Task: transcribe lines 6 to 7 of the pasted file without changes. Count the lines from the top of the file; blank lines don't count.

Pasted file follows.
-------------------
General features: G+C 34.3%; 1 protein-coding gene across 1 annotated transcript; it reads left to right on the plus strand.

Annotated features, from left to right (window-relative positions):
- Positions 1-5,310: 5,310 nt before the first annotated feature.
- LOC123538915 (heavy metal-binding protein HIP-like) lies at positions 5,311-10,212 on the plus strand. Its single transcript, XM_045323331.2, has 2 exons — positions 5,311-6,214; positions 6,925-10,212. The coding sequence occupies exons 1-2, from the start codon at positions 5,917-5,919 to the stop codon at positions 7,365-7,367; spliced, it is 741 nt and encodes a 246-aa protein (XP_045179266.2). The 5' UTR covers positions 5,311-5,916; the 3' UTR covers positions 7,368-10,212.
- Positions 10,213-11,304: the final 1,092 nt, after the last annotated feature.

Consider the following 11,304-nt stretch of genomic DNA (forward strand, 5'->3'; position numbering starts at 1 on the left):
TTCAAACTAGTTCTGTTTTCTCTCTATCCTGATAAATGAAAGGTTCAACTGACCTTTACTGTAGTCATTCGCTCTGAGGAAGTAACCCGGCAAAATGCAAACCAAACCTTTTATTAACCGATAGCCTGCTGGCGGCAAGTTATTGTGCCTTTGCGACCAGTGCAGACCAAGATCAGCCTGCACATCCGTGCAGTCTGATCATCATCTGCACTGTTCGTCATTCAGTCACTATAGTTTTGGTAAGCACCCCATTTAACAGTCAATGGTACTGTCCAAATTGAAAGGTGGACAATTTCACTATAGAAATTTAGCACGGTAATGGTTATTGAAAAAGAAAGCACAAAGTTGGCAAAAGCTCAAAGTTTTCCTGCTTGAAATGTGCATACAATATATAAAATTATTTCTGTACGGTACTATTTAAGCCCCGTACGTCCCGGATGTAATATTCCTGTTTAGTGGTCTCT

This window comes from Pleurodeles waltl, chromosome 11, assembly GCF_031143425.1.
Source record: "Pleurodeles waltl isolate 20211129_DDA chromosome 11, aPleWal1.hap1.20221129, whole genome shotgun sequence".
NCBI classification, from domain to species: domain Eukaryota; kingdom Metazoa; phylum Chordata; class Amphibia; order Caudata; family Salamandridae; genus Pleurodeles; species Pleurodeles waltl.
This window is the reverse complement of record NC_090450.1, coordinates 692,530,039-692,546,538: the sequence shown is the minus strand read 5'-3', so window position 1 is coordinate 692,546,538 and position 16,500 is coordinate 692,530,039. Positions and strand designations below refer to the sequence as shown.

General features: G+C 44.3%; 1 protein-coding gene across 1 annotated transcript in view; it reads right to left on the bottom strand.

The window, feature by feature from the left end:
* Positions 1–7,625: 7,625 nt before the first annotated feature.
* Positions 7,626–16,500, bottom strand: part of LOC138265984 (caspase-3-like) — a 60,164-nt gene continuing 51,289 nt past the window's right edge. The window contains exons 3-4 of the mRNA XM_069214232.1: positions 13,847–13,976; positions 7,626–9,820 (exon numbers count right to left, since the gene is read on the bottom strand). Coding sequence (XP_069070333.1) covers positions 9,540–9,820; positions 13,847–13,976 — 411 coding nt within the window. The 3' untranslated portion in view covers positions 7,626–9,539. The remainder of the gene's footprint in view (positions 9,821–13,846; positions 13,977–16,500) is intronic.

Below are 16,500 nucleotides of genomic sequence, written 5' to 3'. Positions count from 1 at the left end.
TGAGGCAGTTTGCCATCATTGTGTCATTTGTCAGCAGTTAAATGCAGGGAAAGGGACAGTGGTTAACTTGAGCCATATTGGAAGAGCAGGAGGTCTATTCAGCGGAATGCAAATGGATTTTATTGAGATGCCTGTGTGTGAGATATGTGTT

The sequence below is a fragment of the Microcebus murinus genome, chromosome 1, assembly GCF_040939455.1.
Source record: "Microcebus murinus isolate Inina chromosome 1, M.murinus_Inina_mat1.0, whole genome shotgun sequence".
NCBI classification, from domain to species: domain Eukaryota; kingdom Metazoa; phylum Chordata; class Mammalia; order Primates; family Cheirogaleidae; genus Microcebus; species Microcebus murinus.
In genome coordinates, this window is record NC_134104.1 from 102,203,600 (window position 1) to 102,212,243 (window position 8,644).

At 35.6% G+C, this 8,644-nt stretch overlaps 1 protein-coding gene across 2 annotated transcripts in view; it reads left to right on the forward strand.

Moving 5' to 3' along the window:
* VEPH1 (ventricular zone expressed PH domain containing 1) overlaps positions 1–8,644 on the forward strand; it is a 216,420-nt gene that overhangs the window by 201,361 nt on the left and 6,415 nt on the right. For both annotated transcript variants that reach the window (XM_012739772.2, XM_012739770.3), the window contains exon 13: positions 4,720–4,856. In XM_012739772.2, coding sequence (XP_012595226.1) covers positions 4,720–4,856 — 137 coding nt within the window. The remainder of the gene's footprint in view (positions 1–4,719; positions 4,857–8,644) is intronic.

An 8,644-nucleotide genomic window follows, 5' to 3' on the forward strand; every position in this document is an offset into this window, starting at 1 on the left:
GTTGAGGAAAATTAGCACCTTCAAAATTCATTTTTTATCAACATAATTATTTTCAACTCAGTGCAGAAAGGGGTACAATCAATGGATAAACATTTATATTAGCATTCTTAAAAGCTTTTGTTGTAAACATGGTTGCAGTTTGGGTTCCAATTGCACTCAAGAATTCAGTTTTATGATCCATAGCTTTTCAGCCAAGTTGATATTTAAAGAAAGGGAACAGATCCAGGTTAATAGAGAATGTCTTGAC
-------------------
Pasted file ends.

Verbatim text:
Consider the following 11,304-nt stretch of genomic DNA (forward strand, 5'->3'; position numbering starts at 1 on the left):
TTCAAACTAGTTCTGTTTTCTCTCTATCCTGATAAATGAAAGGTTCAACTGACCTTTACTGTAGTCATTCGCTCTGAGGAAGTAACCCGGCAAAATGCAAACCAAACCTTTTATTAACCGATAGCCTGCTGGCGGCAAGTTATTGTGCCTTTGCGACCAGTGCAGACCAAGATCAGCCTGCACATCCGTGCAGTCTGATCATCATCTGCACTGTTCGTCATTCAGTCACTATAGTTTTGGTAAGCACCCCATTTAACAGTCAATGGTACTGTCCAAATTGAAAGGTGGACAATTTCACTATAGAAATTTAGCACGGTAATGGTTATTGAAAAAGAAAGCACAAAGTTGGCAAAAGCTCAAAGTTTTCCTGCTTGAAATGTGCATACAATATATAAAATTATTTCTGTACGGTACTATTTAAGCCCCGTACGTCCCGGATGTAATATTCCTGTTTAGTGGTCTCT